On July 5, 2017, five individuals filed a putative class action against Payward, Inc. d/b/a Kraken alleging violations of state law after a flash crash in May.

Launched in 2013, Kraken is the largest Bitcoin exchange in euro volume and liquidity, and was the first Bitcoin exchange to have trading price and volume on the Bloomberg Terminal. In May 2017, a large sell order for the cryptocurrency, Ether, was placed and, simultaneously, Kraken experienced a distributed denial of service (DDoS) attack for approximately one hour, which caused Kraken’s website to crash. During the DDoS attack, users were unable to access Kraken’s website to manage their investments following the selloff, and customers’ accounts on the margin were liquidated at Kraken’s discretion.

Following the flash crash, plaintiffs filed suit seeking to recover over $5 million lost as a result of Kraken’s alleged actions and omissions. Plaintiffs claim that if Kraken’s exchange had functioned properly during the crash, customers would have been able to manage their accounts and avoid liquidation. Alternatively, plaintiffs allege that Kraken could have suspended trading during the lockout. According to the complaint, plaintiffs held margin accounts, and Kraken liquidated approximately $329,000 among the five plaintiffs. Plaintiffs’ three-count complaint alleges causes of action for negligence, breach of contract, and unjust enrichment.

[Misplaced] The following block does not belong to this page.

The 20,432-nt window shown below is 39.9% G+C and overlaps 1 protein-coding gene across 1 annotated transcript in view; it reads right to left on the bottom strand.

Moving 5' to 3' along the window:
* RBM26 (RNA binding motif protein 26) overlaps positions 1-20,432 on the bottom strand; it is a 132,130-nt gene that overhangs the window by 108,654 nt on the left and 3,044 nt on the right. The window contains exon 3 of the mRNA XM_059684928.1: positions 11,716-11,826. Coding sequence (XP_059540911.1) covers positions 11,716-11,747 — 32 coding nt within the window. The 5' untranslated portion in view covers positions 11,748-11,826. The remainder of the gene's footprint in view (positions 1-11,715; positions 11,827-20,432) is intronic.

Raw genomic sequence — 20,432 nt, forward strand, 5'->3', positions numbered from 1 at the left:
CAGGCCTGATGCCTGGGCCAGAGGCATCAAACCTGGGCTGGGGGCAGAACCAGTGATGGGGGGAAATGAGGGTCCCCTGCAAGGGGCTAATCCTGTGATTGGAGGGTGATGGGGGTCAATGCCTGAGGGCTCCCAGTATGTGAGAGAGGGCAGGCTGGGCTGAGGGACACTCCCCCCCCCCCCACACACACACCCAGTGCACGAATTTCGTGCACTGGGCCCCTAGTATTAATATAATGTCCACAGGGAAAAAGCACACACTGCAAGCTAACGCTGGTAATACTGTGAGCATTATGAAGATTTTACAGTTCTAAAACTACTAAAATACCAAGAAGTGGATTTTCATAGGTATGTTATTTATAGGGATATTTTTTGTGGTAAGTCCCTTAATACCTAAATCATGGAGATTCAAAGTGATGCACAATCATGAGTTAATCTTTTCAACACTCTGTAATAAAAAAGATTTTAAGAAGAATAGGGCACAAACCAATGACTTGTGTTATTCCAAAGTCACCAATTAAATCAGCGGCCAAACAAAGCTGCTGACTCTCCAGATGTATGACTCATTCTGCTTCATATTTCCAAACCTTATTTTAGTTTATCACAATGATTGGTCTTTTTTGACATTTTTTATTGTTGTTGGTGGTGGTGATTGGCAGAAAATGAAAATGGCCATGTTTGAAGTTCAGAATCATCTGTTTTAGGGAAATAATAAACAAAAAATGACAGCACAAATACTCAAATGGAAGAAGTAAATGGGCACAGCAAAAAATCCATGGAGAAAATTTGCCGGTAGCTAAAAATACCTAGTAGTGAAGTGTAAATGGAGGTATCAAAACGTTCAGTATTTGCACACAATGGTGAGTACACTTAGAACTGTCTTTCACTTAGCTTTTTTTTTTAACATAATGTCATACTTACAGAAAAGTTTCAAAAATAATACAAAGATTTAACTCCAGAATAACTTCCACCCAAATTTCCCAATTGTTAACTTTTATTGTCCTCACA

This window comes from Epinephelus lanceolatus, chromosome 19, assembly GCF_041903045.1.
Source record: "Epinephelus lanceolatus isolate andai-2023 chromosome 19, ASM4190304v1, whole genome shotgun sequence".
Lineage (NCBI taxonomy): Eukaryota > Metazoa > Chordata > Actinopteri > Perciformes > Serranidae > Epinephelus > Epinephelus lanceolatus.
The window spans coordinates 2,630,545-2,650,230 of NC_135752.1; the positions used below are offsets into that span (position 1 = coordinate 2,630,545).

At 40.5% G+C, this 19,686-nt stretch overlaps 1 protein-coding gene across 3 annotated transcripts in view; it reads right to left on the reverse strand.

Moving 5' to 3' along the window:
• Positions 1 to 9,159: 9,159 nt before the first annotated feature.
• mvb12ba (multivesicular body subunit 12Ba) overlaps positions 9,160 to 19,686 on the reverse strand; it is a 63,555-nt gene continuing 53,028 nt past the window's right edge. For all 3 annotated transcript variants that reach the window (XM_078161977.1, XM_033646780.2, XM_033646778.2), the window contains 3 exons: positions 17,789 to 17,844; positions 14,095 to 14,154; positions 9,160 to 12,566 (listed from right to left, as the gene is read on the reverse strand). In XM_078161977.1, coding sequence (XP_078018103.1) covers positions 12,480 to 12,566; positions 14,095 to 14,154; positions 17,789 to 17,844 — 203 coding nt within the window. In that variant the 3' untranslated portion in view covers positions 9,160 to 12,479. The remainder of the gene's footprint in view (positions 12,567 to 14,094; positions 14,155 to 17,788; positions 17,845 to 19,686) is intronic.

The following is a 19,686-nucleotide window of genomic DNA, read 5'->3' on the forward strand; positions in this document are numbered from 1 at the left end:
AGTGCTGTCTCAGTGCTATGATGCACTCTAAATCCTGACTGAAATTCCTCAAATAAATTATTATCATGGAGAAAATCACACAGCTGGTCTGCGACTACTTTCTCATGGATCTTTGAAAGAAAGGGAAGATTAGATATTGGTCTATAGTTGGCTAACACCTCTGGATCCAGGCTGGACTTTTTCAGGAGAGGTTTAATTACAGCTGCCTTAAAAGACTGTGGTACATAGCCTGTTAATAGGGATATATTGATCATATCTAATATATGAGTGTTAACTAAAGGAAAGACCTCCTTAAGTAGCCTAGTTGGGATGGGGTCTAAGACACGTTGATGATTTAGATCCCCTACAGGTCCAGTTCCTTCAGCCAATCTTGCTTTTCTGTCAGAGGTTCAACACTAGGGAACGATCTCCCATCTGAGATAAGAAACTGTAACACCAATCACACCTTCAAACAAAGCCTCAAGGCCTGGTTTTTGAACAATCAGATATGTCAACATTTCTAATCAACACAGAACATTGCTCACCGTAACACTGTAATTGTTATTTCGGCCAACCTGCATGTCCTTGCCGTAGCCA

This case raises questions as to what duties and obligations a Bitcoin exchange may have with respect to website functionality and security protocols, particularly as the industry is seeing an increase in both new users and trading. As Bitcoin trading becomes more commonplace, there will likely be an uptick in litigation of these issues.